This Is Why Authors Don’t Like Traditional Publishers
You may have heard of Kiana Davenport’s predicament by now. David Streitfeld described it in his article about Amazon in Monday’s New York Times, and he followed up with this post on the Times’ Bits blog yesterday.
Davenport received an advance of $20,000 for a Civil War novel for Riverhead Books, a Penguin imprint. Her book is due to be published next year. Because that amount wasn’t enough to live on — which everyone but Penguin seems to know — she self-published a book of old stories on Amazon. (This was the focus of Streitfeld’s story yesterday, but some of the reactions prompted him to write today as well.)
Here is how Streitfeld describes what happened after Davenport self-pubbed her stories:
Penguin learned of the new work and got upset. In a brief letter
that Penguin’s general counsel, Karen Mayer, sent to the writer, it said the publication of “ ‘Cannibal Nights’ by Amazon violates the ‘next-work’ representation, the no-compete provision and the option clause.” Penguin also said Ms. Davenport had thereby demonstrated her “unwillingness to work in good faith with us” toward publication of the novel. The letter ended by saying the writer had 10 days to repay her advance “to avoid legal action.”
Penguin stated in mid-September that this was “a straightforward matter involving the publisher’s right to publish the author’s next work. It is being handled by the lawyers.”
Jan Constantine, a lawyer for the Authors Guild, wrote a letter to Penguin on behalf of Ms. Davenport. She said that the stories had been offered to Penguin 15 years ago and turned down, that Riverhead had already seen the novelist’s next novel and said it was not interested at this time and that a self-published e-book was hardly competition to the novel but might even promote it.
Davenport’s lawyer pointed out that her sales of her e-book would build her overall presence, and lead to increased sales of her book with Riverhead, but according to the post, neither Penguin nor Davenport’s lawyer had any comment yesterday.
Davenport wrote about her experience on her blog, Davenport Dialogues, in late August and described what appears to have really angered Penguin:
Recently that publisher discovered I had self-published two of my story collections as electronic books. To coin the Fanboys, they went ballistic. The editor shouted at me repeatedly on the phone. I was accused of breaching my contract (which I did not) but worse, of ‘blatantly betraying them with Amazon,’ their biggest and most intimidating competitor. I was not trustworthy. I was sleeping with the enemy.
But I think the most telling part of her story is what Penguin demanded in order to proceed with publication of Davenport’s book:
So, here is what the publisher demanded. That I immediately and totally delete CANNIBAL NIGHTS from Amazon, iNook, iPad, and all other e-platforms. Plus, that I delete all Google hits mentioning me and CANNIBAL NIGHTS. Currently, that’s about 600,000 hits. (How does one even do that?) Plus that I guarantee in writing I would not self-publish another ebook of any of my backlog of works until my novel with them was published in hardback and paperback. In other words they were demanding that I agree to be muzzled for the next two years, to sit silent and impotent as a writer, in a state of acquiescence and, consequently, utter self-loathing.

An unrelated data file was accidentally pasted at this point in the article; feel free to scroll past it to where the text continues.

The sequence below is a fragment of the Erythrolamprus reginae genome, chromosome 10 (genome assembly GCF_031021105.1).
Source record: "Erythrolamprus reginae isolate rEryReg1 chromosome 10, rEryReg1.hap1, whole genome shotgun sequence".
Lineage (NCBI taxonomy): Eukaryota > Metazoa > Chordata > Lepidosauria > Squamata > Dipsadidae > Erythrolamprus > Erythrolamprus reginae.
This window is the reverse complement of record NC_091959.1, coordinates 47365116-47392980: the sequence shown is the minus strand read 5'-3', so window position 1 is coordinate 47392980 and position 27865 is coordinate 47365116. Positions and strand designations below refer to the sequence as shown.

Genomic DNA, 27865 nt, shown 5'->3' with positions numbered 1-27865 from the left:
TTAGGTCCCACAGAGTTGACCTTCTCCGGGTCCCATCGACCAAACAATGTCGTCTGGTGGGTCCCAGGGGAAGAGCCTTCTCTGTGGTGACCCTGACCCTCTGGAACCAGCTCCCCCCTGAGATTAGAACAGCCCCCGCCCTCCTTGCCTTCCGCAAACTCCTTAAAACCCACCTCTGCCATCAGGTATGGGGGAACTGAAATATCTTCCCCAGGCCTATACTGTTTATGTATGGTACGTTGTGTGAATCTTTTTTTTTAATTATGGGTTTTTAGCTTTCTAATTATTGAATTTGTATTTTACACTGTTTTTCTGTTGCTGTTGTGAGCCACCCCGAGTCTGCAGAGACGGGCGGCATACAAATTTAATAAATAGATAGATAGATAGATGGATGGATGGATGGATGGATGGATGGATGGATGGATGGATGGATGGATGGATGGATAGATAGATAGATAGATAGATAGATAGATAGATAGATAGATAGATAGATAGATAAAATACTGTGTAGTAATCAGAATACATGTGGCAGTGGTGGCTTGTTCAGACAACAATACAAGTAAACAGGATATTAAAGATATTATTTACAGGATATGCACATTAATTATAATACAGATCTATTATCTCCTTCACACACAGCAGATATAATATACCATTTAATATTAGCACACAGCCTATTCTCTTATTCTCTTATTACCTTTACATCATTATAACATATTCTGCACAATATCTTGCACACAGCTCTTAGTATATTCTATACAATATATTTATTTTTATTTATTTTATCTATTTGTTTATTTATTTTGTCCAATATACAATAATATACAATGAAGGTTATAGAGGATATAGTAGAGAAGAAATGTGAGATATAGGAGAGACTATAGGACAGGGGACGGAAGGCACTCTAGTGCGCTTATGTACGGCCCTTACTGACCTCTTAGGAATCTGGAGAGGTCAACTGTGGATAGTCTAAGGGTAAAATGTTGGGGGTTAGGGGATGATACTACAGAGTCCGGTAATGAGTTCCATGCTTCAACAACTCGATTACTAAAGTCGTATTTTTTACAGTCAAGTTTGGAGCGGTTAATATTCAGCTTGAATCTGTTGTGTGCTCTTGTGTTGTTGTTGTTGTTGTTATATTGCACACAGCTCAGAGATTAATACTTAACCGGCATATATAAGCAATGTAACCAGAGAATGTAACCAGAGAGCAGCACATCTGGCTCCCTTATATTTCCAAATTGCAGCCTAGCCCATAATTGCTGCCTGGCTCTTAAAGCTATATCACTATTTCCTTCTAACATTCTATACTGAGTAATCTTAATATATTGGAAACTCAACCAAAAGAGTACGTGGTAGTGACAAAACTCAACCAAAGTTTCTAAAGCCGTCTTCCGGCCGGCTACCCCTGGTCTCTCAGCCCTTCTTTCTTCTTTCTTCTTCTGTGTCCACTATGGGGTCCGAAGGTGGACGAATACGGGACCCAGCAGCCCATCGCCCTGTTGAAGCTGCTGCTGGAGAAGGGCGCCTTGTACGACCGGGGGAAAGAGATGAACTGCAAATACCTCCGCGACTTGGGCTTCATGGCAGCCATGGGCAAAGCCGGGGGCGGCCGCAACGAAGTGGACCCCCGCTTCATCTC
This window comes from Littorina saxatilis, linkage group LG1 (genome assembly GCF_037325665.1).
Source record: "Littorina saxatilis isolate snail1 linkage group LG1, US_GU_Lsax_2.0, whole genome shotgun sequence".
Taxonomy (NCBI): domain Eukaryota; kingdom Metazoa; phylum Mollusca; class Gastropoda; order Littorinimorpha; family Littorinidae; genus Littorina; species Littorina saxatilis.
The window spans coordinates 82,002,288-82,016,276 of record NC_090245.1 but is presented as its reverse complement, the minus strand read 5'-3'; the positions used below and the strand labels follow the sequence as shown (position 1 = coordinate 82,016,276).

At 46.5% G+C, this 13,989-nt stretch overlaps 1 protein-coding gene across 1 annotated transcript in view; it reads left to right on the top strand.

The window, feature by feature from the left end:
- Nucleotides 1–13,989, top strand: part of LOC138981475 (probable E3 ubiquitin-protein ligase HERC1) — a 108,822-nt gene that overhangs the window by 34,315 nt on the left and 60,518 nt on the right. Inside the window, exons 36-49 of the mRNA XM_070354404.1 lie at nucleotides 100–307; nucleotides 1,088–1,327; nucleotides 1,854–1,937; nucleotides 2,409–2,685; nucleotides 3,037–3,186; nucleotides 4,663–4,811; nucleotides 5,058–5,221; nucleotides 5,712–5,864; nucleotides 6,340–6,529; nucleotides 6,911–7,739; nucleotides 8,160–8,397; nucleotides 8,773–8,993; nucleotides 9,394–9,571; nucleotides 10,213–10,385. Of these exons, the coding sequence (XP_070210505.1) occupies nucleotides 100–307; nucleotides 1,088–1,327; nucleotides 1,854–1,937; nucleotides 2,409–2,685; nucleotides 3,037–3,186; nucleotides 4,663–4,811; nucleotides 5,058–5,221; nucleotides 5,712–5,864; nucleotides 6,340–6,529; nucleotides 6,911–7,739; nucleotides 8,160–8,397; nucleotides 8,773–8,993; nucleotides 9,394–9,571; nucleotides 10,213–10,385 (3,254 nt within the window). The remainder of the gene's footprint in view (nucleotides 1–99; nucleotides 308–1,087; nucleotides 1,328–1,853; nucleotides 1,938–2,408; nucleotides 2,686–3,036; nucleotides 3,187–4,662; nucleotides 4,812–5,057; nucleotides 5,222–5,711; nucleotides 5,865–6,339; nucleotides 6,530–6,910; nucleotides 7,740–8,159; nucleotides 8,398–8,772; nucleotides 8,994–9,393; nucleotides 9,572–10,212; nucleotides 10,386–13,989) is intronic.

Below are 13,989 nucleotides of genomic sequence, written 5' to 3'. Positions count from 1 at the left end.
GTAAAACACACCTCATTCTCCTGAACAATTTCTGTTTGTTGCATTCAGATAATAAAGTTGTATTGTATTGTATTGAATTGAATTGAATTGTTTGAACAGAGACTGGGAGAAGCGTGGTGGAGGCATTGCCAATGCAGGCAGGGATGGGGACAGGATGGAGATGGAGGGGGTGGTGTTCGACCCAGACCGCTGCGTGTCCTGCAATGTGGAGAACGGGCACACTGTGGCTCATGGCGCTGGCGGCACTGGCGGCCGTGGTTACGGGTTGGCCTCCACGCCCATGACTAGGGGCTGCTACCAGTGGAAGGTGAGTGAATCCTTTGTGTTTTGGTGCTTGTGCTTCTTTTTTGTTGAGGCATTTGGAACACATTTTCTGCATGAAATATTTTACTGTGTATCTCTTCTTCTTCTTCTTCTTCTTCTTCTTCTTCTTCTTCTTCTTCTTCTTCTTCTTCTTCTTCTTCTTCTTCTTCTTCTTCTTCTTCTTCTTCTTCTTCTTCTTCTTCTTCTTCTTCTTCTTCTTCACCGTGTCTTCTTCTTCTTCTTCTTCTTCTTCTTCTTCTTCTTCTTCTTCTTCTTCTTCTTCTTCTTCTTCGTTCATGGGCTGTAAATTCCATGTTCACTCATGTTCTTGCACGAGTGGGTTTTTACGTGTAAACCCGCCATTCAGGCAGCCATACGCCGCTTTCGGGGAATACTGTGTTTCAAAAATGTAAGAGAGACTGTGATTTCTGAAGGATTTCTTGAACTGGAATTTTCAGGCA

The vice president and publisher of that house called my agent, offering extra little sweetmeats if I would just capitulate and ‘adopt the right spirit going forward.’ This somewhat sinister and semi-benevolent attempt at mind-control fascinated me. It became crystal-clear to me that the issue wasn’t a supposed ‘breach of contract,’ on my part, but the publisher’s fear and loathing of the profoundly threatening Goliath, Amazon. Since CANNIBAL NIGHTS in no way ‘resembles’ or would ‘injure’ sales of the book I had sold them (an entirely different subject matter) I was not in breach of my contract. I stood firm, and refused to capitulate.
Penguin has cancelled Davenport’s contract and demanded repayment of the advance.
What is remarkable — at least to me — is that, according to Streitfeld, “much of the commentary I’ve seen comes down harshly on Ms. Davenport for supposedly violating her contract – as if these agreements were always ironclad and any deviation was punished by cancellation. There was little sympathy for a mid-list writer adrift on the digital seas, and no mention of what a publisher’s responsibility is to a writer during the years it takes to produce a new book.”
Based on what I know — which is based on what I’ve read — I don’t think Davenport breached her contract with Penguin. If Davenport had self-published her short stories on another platform, Penguin wouldn’t have complained. It was Davenport’s decision to self-publish with Amazon that caused Penguin to respond so forcefully (and, one could argue, vindictively).
And that’s a problem for authors — certainly for Davenport right now, but for others whose experiences aren’t as well known — because Amazon isn’t going anywhere, and its model of publishing is going to be more successful ultimately than traditional publishers’, which will produce more reactions like Penguin’s.